Expect to pay around $30.

 

Precision Screwdriver

This little darling can be found with the multi-bit storage as mentioned above and is so useful for eyeglass screws, battery compartments, and much more. You won’t regret buying one as it should last a lifetime and will save you in a pinch.

Expect to pay around $6 to $15

 

Tape Measure

Simply put, we recommend getting a 25-foot Stanley PowerLock tape measure for its durability and precision edge.

Expect to pay around $10

 

Soft Tape Measure

Not normally associated with tools, this is quite useful in your toolbox for a variety of needs. Grab a crafting tape measure from nearly any store for a low price point and you won’t be disappointed the first time you realize you have it within reach.

Expect to pay around $1 – $4

 

Adjustable Wrench

These are typically used for tightening your hose on the spigot, small plumbing repairs, tightening bolts, assembling things, etc. Try to find one that has tapered jaws for tight spaces and an extra wide jaw opening just in case. You don’t want to go cheap on this item because the lower jaw most likely won’t stay tight.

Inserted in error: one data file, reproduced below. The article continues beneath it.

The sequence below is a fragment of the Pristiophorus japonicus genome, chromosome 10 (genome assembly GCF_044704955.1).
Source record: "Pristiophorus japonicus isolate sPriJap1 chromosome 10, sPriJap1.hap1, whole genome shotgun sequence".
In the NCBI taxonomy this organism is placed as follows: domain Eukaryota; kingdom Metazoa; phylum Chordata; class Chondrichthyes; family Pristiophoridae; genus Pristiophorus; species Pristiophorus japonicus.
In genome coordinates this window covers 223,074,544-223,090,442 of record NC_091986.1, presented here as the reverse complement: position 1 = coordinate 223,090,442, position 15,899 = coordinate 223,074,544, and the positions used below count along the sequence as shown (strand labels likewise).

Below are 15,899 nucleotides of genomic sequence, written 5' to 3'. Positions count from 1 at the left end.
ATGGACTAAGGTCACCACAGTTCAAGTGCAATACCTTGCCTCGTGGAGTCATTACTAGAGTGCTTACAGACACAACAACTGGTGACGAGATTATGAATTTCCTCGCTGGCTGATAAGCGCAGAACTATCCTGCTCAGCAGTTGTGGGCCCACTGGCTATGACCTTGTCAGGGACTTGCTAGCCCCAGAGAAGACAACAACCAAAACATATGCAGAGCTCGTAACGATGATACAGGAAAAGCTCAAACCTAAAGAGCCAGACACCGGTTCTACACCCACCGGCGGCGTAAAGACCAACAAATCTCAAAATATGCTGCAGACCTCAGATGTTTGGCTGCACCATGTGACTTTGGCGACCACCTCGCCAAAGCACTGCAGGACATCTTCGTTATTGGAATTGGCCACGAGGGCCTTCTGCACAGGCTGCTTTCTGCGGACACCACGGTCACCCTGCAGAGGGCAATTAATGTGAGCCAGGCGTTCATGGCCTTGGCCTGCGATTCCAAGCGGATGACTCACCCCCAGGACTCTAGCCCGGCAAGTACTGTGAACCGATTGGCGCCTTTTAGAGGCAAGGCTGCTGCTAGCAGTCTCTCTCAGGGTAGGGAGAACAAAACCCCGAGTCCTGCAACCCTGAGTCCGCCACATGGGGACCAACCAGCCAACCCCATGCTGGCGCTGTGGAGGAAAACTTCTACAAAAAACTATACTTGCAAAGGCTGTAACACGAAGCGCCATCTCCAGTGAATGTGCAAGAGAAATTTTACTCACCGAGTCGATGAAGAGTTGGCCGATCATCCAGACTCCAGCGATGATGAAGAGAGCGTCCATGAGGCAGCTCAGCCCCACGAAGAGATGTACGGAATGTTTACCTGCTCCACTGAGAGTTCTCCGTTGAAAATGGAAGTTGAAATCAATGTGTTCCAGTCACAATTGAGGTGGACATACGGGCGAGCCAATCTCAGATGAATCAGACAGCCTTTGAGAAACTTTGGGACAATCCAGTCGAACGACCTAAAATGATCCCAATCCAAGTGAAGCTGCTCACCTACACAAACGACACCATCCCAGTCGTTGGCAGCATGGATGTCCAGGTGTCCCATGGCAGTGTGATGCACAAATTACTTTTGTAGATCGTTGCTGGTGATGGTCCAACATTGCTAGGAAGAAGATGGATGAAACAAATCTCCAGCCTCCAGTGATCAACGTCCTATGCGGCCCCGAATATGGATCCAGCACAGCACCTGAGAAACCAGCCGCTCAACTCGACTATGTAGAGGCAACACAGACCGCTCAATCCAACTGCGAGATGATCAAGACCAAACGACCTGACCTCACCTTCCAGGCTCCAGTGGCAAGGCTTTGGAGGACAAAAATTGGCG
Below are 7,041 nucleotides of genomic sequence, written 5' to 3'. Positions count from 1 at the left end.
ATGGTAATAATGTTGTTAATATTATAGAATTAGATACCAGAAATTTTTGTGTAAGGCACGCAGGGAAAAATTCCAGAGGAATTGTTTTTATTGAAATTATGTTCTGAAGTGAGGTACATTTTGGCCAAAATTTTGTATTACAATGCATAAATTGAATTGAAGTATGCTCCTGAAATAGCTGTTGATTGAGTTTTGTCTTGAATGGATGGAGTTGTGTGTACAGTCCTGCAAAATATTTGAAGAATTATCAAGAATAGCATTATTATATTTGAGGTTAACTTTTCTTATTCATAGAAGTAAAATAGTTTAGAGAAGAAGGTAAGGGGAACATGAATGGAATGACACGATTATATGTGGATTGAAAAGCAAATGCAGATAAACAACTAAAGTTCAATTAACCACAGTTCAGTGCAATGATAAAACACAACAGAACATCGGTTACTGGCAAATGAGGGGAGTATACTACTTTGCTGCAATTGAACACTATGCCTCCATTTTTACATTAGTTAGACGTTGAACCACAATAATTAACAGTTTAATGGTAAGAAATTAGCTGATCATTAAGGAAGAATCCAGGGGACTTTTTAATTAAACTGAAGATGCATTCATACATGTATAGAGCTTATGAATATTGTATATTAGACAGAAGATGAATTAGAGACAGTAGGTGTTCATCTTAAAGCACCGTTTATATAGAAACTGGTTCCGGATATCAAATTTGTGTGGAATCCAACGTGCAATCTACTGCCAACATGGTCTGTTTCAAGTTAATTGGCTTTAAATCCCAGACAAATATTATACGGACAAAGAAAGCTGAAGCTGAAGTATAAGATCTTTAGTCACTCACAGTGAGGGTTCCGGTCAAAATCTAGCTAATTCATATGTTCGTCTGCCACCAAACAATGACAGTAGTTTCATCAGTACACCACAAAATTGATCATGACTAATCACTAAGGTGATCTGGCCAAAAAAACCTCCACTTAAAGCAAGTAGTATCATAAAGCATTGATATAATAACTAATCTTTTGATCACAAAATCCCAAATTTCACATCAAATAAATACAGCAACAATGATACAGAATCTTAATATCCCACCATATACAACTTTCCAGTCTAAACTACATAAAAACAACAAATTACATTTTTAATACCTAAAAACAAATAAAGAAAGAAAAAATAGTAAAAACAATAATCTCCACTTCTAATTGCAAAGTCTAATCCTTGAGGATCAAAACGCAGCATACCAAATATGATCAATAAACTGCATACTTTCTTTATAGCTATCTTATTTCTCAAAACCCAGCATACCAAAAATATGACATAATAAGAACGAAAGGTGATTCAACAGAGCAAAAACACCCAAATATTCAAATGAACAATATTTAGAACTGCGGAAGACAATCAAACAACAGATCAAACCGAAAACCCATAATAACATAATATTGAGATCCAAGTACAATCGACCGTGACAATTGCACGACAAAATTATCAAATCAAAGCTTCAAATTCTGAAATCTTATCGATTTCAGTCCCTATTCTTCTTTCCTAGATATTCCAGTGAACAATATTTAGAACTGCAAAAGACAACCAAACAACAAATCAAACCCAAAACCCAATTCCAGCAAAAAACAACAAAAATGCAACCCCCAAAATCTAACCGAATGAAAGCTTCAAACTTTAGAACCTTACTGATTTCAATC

Expect to pay around $25

 

Adjustable Pliers

Like the adjustable wrench mentioned above, you’ll find these ever so useful for small plumbing repairs, connections, fittings, etc. A good tool can sometimes save you a $200 10-minute visit from the plumber.

Expect to pay around $15

 

Hammer

Having both a lighter-duty and heavier-duty hammer available is not a bad idea. The lightest, cheapest hammer won’t work well for outdoor projects, but it’s also not the best to nail things indoors either. Typically a 16-ounce or 12-ounce hammer is suggested. The material (all metal or a handle made of fiberglass or wood) do not matter when only hanging picture frames, but if you’re also investing in a heavier-duty tool, you’ll want one that’s all steel so the handle will never break.